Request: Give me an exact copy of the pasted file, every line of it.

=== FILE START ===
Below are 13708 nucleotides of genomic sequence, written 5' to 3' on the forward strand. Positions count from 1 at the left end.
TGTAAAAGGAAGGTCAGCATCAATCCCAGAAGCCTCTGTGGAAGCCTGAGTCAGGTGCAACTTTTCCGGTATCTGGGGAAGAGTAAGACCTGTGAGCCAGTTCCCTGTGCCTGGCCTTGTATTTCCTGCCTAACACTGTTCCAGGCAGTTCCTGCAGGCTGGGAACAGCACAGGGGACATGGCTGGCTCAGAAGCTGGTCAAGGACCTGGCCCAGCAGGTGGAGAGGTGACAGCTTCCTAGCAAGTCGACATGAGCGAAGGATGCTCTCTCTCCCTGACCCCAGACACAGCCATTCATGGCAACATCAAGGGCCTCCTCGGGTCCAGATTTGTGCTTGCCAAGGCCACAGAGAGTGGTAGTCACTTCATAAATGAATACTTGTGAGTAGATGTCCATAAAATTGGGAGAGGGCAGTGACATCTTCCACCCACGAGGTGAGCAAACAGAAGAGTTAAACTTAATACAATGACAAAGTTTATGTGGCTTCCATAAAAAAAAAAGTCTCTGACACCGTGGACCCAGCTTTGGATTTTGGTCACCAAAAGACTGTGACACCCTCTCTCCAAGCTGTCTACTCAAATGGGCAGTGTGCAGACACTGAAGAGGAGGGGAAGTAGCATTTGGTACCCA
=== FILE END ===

Below are 13708 nucleotides of genomic sequence, written 5' to 3' on the forward strand. Positions count from 1 at the left end.
TGTAAAAGGAAGGTCAGCATCAATCCCAGAAGCCTCTGTGGAAGCCTGAGTCAGGTGCAACTTTTCCGGTATCTGGGGAAGAGTAAGACCTGTGAGCCAGTTCCCTGTGCCTGGCCTTGTATTTCCTGCCTAACACTGTTCCAGGCAGTTCCTGCAGGCTGGGAACAGCACAGGGGACATGGCTGGCTCAGAAGCTGGTCAAGGACCTGGCCCAGCAGGTGGAGAGGTGACAGCTTCCTAGCAAGTCGACATGAGCGAAGGATGCTCTCTCTCCCTGACCCCAGACACAGCCATTCATGGCAACATCAAGGGCCTCCTCGGGTCCAGATTTGTGCTTGCCAAGGCCACAGAGAGTGGTAGTCACTTCATAAATGAATACTTGTGAGTAGATGTCCATAAAATTGGGAGAGGGCAGTGACATCTTCCACCCACGAGGTGAGCAAACAGAAGAGTTAAACTTAATACAATGACAAAGTTTATGTGGCTTCCATAAAAAAAAAAGTCTCTGACACCGTGGACCCAGCTTTGGATTTTGGTCACCAAAAGACTGTGACACCCTCTCTCCAAGCTGTCTACTCAAATGGGCAGTGTGCAGACACTGAAGAGGAGGGGAAGTAGCATTTGGTACCCA